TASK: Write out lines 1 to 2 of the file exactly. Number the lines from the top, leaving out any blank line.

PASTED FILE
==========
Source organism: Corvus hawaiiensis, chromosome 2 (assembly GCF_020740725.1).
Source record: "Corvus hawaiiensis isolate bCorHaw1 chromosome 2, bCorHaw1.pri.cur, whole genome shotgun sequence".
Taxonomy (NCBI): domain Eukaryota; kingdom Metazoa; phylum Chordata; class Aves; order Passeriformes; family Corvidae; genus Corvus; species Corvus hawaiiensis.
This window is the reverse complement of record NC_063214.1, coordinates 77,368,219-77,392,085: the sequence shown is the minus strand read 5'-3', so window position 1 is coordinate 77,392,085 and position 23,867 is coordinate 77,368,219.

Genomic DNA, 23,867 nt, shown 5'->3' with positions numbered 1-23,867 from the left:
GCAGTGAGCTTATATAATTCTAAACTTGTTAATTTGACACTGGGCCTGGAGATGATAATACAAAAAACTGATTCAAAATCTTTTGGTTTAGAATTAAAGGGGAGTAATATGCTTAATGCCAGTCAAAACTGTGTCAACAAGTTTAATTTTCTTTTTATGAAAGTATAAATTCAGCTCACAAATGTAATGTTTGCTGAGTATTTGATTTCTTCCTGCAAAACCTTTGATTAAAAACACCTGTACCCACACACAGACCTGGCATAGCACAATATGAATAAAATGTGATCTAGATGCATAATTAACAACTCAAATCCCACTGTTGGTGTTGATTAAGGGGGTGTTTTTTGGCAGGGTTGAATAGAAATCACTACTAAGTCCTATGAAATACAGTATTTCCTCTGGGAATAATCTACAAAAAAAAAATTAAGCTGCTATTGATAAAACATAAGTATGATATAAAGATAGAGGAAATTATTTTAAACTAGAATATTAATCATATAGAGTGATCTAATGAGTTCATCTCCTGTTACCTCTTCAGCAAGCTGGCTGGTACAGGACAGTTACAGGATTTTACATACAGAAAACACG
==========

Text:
Source organism: Corvus hawaiiensis, chromosome 2 (assembly GCF_020740725.1).
Source record: "Corvus hawaiiensis isolate bCorHaw1 chromosome 2, bCorHaw1.pri.cur, whole genome shotgun sequence".